Temptation Greeting Cards by FirstNightVintage
Look at more Temptation Cards at zazzle
American Gothic by Grant Wood Print
American Gothic by Grant Wood Print by FirstNightVintage
Look at more Poster templates and designs online at Zazzle

Take care and keep laughing!

Sarah


It’s the end of the world today, according to the Mayan Calendar. and  Twitter.  I’m still here.  Are you?

Other trends on Twitter today include ‘Favourite Acting Performances’.  As my background is thoroughly theatrical,  you won’t be surprised to learn that I threw myself into the maelström with a vengeance!

Alas, although I sell many cards with theatrical images from my postcard collection, most of those actors and actresses are long dead and I never saw the stage performances that might have enthralled me.

Some,  of course, made films, including Gladys Cooper, whom you may remember in Rebecca,  Separate Tables and  My Fair Lady. Dame Gladys was rather luscious when young, as the above image shows.  To see more of my theatrical collection (there are many I have yet to make available for sale), click here.

Talking of actors, this Wednesday I received an email from someone who had discovered information on my site, Rogues & Vagabonds, about the actor Richard Vernon.  Among much else, Vernon was  the original Slartibartfast in Douglas Adams‘ The Hitchhiker’s Guide to the Galaxy (radio & television).

Goldfinger

Richard Vernon as Colonel Smithers & Sean Connery as James Bond in Goldfinger.

This correspondent was writing to tell me that I might like to correct the information I had about Vernon’s date of birth.  Vernon, he said, was born in 1907, not 1925, information that could be confirmed by looking at The Complete James Bond Movie Encyclopaedia by Steven Jay Rubin.  This was my reply:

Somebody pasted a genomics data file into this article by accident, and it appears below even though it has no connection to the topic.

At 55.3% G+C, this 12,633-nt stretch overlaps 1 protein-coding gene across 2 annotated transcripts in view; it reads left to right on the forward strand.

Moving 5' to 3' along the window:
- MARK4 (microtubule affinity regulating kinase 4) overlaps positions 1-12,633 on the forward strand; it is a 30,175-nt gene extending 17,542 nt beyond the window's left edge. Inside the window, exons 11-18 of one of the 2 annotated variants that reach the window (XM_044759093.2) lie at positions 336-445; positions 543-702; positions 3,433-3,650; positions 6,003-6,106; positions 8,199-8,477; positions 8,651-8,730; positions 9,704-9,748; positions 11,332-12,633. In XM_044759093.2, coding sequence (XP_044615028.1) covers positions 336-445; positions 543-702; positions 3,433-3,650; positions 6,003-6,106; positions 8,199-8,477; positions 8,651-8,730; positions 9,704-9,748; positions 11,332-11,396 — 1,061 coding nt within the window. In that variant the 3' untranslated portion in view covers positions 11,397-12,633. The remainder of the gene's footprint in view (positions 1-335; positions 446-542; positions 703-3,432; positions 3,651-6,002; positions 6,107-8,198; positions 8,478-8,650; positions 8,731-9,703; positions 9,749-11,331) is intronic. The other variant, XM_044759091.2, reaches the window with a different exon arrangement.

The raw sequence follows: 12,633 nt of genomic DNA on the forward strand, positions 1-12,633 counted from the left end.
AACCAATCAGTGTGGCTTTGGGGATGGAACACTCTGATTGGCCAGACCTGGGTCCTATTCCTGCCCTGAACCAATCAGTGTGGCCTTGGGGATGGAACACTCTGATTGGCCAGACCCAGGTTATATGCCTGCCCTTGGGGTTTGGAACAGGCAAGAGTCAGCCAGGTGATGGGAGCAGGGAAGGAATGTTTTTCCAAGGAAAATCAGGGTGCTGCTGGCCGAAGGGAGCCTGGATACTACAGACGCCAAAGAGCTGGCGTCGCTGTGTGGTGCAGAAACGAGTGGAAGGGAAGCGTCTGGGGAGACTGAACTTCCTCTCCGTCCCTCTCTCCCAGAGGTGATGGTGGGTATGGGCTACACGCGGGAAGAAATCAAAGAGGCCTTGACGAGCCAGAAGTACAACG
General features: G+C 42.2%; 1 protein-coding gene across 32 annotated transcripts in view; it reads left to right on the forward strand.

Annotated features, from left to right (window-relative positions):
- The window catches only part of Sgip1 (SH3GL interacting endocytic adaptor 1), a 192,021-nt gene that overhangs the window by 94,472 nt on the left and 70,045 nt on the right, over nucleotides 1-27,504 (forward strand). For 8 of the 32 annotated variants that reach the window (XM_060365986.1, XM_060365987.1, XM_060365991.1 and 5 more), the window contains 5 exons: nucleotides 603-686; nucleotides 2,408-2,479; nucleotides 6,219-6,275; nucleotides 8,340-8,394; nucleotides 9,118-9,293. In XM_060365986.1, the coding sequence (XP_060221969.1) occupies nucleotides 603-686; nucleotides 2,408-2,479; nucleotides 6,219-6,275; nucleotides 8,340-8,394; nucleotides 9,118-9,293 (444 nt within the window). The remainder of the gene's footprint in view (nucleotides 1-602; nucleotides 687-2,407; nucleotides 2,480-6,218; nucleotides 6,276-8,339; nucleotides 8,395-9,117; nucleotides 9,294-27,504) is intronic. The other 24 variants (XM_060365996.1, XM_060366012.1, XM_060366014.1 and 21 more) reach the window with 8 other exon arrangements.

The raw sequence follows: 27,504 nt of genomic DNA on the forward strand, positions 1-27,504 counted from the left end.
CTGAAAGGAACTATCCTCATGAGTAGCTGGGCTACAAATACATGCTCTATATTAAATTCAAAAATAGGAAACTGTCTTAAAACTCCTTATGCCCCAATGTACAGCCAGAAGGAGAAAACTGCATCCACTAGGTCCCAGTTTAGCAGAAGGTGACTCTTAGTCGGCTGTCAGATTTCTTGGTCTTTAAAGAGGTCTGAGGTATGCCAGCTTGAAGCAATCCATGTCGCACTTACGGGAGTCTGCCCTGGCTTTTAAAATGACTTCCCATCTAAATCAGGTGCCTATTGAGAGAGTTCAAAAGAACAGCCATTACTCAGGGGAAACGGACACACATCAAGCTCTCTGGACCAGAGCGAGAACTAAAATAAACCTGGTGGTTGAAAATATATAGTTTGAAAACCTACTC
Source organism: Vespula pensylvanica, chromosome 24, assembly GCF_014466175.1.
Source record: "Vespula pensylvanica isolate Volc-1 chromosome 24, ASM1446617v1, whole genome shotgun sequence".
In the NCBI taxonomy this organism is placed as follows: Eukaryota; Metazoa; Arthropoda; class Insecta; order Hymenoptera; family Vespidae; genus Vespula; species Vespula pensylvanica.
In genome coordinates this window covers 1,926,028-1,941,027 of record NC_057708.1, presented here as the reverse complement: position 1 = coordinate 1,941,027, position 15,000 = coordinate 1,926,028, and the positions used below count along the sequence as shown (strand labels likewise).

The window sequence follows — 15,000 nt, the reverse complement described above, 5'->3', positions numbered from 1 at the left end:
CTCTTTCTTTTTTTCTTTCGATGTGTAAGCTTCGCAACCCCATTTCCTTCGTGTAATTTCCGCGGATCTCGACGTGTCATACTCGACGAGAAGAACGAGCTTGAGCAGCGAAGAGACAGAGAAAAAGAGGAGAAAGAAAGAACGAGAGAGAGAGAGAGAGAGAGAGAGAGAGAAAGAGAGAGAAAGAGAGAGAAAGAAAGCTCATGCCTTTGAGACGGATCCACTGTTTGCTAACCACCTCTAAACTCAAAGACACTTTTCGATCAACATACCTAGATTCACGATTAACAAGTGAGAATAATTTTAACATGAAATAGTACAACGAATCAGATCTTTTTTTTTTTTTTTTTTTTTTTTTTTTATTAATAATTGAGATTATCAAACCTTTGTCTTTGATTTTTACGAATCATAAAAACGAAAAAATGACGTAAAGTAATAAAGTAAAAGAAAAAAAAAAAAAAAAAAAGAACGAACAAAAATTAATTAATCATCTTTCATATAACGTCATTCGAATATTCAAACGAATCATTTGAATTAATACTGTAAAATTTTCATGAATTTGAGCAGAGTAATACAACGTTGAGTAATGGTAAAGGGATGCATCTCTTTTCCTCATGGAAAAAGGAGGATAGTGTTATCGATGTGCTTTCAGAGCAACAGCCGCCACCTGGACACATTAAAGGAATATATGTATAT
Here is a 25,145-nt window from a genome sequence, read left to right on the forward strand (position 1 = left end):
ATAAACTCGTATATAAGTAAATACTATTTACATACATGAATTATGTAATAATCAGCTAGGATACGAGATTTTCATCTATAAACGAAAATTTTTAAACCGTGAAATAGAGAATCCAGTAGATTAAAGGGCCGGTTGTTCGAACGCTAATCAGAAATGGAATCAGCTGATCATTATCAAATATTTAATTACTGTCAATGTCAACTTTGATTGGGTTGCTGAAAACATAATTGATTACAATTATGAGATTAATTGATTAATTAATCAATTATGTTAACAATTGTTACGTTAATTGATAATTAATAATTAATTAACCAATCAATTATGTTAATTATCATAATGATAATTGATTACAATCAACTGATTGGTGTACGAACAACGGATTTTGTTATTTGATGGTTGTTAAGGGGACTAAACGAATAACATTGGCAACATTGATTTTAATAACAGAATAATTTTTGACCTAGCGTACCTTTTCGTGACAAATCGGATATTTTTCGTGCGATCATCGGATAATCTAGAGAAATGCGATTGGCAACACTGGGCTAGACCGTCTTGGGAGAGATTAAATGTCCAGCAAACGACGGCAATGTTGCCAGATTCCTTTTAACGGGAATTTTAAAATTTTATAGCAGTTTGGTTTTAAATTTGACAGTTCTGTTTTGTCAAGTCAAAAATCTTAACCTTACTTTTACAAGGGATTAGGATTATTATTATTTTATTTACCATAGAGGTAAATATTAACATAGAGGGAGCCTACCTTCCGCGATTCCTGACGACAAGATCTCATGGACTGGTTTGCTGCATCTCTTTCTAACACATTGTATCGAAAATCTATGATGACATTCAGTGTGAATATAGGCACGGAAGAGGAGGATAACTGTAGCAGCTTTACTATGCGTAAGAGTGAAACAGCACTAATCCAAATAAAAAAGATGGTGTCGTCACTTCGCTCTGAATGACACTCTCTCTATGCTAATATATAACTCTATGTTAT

“Thank you for your email regarding Richard Vernon’s date of birth.  That he was born in 1907 is an anomaly first promulgated by Leslie Halliwell in his original Film Guide and which has never been corrected. Everyone since has taken this as gospel so that the mistake has been replicated everywhere, including the Complete James Bond Movie Encyclopaedia.  I talk with some authority as Richard Vernon was my father.”

Although an amusing instance, it does show how certain writers, or should I say compilers of dictionaries, rely on other publications and fail to do their research.

Naturally enough, one of my tweets under the #FavouriteActingPerformances banner included my father.  While he made many appearances on stage and the small screen that I admired, I think my favourite is good old Slarty, the character who creates the fjords of Norway and reveals that mice are really in control of humans.  But of course they are.

So long, and thanks for all the fish.

Take care and keep laughing!

Sarah
• Updated 12:00am 22nd December 2012